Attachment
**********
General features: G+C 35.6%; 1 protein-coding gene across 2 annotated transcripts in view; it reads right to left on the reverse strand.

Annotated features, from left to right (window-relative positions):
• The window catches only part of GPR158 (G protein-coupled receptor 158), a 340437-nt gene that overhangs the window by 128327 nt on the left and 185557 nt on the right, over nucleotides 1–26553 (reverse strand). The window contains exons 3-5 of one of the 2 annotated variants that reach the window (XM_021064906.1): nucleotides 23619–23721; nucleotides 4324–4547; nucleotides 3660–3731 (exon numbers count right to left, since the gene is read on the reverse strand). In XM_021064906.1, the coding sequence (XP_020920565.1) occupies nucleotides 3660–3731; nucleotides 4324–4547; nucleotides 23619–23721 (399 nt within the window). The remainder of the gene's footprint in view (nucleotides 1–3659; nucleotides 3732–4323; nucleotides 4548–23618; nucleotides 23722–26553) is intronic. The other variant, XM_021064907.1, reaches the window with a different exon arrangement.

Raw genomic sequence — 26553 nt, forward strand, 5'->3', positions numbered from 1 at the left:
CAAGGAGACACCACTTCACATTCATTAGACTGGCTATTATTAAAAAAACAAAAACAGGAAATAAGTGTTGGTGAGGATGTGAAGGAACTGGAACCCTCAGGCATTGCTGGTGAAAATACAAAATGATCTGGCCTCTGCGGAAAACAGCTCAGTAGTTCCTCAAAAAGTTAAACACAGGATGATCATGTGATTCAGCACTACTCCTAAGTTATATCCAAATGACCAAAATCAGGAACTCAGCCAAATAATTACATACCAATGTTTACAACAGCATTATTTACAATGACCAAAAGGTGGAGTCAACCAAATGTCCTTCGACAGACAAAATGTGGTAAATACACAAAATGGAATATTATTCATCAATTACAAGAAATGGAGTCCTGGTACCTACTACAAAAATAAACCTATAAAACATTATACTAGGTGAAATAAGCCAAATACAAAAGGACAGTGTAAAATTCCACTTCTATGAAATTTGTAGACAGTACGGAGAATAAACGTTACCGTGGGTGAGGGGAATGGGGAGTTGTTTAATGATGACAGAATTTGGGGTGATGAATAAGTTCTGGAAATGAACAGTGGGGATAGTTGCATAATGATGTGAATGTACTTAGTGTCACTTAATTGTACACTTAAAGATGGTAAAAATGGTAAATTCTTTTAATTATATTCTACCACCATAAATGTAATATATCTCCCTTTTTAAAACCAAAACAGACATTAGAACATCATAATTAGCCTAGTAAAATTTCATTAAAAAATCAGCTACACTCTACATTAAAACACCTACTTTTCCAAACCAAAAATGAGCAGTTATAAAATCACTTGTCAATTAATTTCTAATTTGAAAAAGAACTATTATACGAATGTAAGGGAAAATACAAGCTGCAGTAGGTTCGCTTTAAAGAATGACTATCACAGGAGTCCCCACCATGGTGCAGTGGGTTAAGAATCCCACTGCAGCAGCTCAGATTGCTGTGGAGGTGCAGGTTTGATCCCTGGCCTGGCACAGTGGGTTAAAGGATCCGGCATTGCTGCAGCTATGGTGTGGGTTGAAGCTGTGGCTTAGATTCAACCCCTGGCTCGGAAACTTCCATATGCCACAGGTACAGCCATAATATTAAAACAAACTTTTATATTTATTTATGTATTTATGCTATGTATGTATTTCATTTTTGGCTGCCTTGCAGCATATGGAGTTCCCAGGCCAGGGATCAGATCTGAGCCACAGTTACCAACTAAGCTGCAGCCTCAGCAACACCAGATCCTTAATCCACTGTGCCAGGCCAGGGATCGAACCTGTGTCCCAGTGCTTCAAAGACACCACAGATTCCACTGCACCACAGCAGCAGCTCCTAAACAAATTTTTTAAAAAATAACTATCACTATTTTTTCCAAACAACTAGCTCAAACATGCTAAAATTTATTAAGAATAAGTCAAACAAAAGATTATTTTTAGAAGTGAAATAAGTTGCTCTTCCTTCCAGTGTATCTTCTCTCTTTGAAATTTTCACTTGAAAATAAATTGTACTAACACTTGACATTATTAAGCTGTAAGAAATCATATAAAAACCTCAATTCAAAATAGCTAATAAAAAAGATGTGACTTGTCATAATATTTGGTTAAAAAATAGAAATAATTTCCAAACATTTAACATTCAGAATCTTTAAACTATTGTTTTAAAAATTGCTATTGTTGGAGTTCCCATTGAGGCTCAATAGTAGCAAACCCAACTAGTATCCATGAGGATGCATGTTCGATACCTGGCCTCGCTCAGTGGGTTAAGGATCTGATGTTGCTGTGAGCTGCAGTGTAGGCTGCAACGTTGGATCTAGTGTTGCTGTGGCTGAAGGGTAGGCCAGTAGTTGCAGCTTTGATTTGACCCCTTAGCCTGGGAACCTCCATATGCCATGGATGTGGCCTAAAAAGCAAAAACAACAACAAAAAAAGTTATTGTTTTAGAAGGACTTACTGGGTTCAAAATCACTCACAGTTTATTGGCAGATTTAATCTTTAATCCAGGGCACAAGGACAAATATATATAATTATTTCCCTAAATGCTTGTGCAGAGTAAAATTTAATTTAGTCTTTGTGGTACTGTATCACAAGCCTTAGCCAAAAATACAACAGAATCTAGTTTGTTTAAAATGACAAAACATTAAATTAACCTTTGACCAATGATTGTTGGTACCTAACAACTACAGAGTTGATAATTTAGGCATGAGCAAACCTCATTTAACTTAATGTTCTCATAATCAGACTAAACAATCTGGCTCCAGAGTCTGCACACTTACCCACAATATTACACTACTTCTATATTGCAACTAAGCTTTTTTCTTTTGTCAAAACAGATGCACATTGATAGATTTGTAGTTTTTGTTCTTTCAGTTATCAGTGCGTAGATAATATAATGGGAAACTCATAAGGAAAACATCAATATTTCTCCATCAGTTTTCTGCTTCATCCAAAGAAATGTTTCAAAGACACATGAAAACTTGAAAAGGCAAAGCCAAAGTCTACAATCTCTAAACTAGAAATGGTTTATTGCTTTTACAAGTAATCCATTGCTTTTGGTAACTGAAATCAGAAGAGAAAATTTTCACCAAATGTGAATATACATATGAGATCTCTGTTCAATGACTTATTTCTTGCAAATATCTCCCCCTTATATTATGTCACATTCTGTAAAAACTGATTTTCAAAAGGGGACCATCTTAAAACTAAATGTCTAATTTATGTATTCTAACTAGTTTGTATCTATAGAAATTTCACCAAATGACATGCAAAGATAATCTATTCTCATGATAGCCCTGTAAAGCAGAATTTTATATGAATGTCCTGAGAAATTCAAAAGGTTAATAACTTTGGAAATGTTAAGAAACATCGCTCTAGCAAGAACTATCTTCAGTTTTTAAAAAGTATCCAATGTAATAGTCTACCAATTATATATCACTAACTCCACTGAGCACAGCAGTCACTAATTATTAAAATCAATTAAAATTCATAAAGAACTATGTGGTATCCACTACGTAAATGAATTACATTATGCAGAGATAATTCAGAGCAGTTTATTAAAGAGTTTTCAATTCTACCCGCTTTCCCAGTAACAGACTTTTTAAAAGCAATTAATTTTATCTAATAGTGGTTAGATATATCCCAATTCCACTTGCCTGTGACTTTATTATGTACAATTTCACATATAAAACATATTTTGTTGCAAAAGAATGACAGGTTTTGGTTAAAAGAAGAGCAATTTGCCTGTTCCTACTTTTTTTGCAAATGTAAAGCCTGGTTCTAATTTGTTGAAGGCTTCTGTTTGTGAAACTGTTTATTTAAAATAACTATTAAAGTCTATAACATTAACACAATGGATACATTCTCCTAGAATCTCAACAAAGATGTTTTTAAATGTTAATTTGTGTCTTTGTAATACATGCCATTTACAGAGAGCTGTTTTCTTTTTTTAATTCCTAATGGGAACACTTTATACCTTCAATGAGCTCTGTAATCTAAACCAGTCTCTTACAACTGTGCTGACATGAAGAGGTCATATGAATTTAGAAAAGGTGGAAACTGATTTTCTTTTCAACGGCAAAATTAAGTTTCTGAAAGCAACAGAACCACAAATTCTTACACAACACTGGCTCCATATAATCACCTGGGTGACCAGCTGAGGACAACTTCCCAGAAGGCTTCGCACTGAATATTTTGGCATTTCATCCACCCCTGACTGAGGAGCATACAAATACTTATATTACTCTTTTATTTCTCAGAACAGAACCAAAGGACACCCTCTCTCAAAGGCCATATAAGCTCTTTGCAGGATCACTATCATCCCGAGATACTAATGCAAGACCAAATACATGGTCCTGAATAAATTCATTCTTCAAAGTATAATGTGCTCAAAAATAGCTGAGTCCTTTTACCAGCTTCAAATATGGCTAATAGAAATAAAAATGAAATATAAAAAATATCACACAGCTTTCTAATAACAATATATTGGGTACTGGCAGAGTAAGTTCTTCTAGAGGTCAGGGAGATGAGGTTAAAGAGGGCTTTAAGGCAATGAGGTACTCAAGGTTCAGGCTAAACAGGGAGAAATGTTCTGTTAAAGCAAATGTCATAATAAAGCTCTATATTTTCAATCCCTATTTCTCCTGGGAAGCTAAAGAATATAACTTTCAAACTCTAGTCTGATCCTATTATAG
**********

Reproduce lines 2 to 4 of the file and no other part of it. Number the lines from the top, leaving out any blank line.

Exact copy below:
Annotated features, from left to right (window-relative positions):
• The window catches only part of GPR158 (G protein-coupled receptor 158), a 340437-nt gene that overhangs the window by 128327 nt on the left and 185557 nt on the right, over nucleotides 1–26553 (reverse strand). The window contains exons 3-5 of one of the 2 annotated variants that reach the window (XM_021064906.1): nucleotides 23619–23721; nucleotides 4324–4547; nucleotides 3660–3731 (exon numbers count right to left, since the gene is read on the reverse strand). In XM_021064906.1, the coding sequence (XP_020920565.1) occupies nucleotides 3660–3731; nucleotides 4324–4547; nucleotides 23619–23721 (399 nt within the window). The remainder of the gene's footprint in view (nucleotides 1–3659; nucleotides 3732–4323; nucleotides 4548–23618; nucleotides 23722–26553) is intronic. The other variant, XM_021064907.1, reaches the window with a different exon arrangement.

Raw genomic sequence — 26553 nt, forward strand, 5'->3', positions numbered from 1 at the left: